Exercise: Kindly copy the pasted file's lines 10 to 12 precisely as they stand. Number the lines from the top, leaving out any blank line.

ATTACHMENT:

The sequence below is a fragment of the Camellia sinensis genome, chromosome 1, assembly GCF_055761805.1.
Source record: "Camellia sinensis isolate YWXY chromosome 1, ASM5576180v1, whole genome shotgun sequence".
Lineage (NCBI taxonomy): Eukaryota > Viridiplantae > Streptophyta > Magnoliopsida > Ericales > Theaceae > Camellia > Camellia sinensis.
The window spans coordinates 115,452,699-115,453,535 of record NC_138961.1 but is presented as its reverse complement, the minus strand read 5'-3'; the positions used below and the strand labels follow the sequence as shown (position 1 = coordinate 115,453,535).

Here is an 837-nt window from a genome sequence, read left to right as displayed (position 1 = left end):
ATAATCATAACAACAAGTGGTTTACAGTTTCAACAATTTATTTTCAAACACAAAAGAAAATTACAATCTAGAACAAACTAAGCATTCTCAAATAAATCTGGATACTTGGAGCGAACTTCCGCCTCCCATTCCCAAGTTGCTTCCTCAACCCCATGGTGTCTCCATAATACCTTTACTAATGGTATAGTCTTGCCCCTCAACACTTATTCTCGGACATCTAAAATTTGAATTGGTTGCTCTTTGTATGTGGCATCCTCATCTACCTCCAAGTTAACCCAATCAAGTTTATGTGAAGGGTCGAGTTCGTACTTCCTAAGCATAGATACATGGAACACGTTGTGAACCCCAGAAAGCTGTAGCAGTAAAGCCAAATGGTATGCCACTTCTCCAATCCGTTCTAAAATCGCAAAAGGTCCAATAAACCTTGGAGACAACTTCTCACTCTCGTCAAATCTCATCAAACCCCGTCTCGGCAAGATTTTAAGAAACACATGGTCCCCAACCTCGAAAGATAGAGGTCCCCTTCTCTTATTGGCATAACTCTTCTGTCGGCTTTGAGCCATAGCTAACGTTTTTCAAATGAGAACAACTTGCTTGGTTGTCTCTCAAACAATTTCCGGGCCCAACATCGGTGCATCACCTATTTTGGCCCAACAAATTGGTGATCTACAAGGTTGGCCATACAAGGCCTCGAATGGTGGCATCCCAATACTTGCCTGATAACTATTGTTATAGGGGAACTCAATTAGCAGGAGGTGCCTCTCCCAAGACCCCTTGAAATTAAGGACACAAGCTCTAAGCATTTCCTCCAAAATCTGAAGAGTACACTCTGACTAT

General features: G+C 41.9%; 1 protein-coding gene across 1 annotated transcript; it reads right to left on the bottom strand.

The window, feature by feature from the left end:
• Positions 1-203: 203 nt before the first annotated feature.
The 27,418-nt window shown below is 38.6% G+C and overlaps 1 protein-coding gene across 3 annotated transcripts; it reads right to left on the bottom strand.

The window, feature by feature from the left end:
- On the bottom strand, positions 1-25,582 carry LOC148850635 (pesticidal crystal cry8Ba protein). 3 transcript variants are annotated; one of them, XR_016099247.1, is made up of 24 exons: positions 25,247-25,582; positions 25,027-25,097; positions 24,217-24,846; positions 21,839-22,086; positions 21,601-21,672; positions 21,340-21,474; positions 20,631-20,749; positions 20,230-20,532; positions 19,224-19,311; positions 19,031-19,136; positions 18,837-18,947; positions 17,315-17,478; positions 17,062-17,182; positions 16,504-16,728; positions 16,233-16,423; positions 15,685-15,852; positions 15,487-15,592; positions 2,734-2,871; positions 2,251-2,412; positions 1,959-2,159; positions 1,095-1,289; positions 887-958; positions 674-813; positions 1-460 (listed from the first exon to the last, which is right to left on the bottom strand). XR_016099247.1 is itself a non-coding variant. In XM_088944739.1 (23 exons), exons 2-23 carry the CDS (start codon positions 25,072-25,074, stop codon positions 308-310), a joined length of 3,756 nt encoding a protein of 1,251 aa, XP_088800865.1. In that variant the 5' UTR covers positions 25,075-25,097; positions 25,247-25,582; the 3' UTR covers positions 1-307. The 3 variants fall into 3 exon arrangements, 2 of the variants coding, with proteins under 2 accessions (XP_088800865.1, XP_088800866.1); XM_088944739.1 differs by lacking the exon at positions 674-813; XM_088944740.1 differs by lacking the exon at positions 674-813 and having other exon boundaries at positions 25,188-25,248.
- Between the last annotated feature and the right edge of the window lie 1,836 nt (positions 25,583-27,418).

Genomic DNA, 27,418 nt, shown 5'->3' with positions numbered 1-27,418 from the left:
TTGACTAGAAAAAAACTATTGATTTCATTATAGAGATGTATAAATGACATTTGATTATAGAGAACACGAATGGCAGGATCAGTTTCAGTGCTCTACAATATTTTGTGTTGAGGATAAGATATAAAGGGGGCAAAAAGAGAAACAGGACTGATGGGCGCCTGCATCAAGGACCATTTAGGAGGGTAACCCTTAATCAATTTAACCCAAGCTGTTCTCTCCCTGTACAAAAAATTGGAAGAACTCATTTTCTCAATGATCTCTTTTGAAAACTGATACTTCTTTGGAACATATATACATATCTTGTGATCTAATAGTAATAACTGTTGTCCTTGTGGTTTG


The 27,418-nt window shown below is 38.6% G+C and overlaps 1 protein-coding gene across 3 annotated transcripts; it reads right to left on the bottom strand.

The window, feature by feature from the left end:
- On the bottom strand, positions 1-25,582 carry LOC148850635 (pesticidal crystal cry8Ba protein). 3 transcript variants are annotated; one of them, XR_016099247.1, is made up of 24 exons: positions 25,247-25,582; positions 25,027-25,097; positions 24,217-24,846; positions 21,839-22,086; positions 21,601-21,672; positions 21,340-21,474; positions 20,631-20,749; positions 20,230-20,532; positions 19,224-19,311; positions 19,031-19,136; positions 18,837-18,947; positions 17,315-17,478; positions 17,062-17,182; positions 16,504-16,728; positions 16,233-16,423; positions 15,685-15,852; positions 15,487-15,592; positions 2,734-2,871; positions 2,251-2,412; positions 1,959-2,159; positions 1,095-1,289; positions 887-958; positions 674-813; positions 1-460 (listed from the first exon to the last, which is right to left on the bottom strand). XR_016099247.1 is itself a non-coding variant. In XM_088944739.1 (23 exons), exons 2-23 carry the CDS (start codon positions 25,072-25,074, stop codon positions 308-310), a joined length of 3,756 nt encoding a protein of 1,251 aa, XP_088800865.1. In that variant the 5' UTR covers positions 25,075-25,097; positions 25,247-25,582; the 3' UTR covers positions 1-307. The 3 variants fall into 3 exon arrangements, 2 of the variants coding, with proteins under 2 accessions (XP_088800865.1, XP_088800866.1); XM_088944739.1 differs by lacking the exon at positions 674-813; XM_088944740.1 differs by lacking the exon at positions 674-813 and having other exon boundaries at positions 25,188-25,248.